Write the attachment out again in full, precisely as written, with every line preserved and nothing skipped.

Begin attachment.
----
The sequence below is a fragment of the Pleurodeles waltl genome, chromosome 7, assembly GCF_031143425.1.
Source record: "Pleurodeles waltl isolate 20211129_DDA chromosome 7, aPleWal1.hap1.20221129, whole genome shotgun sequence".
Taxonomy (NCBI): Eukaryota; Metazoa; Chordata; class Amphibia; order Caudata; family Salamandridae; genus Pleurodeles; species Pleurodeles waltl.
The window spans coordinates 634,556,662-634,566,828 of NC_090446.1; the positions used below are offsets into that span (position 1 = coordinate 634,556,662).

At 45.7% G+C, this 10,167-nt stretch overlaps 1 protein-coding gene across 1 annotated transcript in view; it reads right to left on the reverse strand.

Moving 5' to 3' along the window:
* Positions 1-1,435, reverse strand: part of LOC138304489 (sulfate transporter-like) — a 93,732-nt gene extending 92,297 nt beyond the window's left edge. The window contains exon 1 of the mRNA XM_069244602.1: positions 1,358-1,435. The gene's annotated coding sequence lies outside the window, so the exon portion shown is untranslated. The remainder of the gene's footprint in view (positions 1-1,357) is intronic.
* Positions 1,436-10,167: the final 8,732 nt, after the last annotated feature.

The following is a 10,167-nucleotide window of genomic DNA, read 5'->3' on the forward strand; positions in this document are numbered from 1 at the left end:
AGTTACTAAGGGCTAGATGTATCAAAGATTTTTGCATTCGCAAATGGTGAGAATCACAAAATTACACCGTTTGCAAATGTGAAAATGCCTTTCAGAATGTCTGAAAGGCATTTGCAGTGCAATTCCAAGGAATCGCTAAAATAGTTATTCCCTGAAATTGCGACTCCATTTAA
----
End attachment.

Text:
The sequence below is a fragment of the Pleurodeles waltl genome, chromosome 7, assembly GCF_031143425.1.
Source record: "Pleurodeles waltl isolate 20211129_DDA chromosome 7, aPleWal1.hap1.20221129, whole genome shotgun sequence".
Taxonomy (NCBI): Eukaryota; Metazoa; Chordata; class Amphibia; order Caudata; family Salamandridae; genus Pleurodeles; species Pleurodeles waltl.
The window spans coordinates 634,556,662-634,566,828 of NC_090446.1; the positions used below are offsets into that span (position 1 = coordinate 634,556,662).

At 45.7% G+C, this 10,167-nt stretch overlaps 1 protein-coding gene across 1 annotated transcript in view; it reads right to left on the reverse strand.

Moving 5' to 3' along the window:
* Positions 1-1,435, reverse strand: part of LOC138304489 (sulfate transporter-like) — a 93,732-nt gene extending 92,297 nt beyond the window's left edge. The window contains exon 1 of the mRNA XM_069244602.1: positions 1,358-1,435. The gene's annotated coding sequence lies outside the window, so the exon portion shown is untranslated. The remainder of the gene's footprint in view (positions 1-1,357) is intronic.
* Positions 1,436-10,167: the final 8,732 nt, after the last annotated feature.

The following is a 10,167-nucleotide window of genomic DNA, read 5'->3' on the forward strand; positions in this document are numbered from 1 at the left end:
AGTTACTAAGGGCTAGATGTATCAAAGATTTTTGCATTCGCAAATGGTGAGAATCACAAAATTACACCGTTTGCAAATGTGAAAATGCCTTTCAGAATGTCTGAAAGGCATTTGCAGTGCAATTCCAAGGAATCGCTAAAATAGTTATTCCCTGAAATTGCGACTCCATTTAA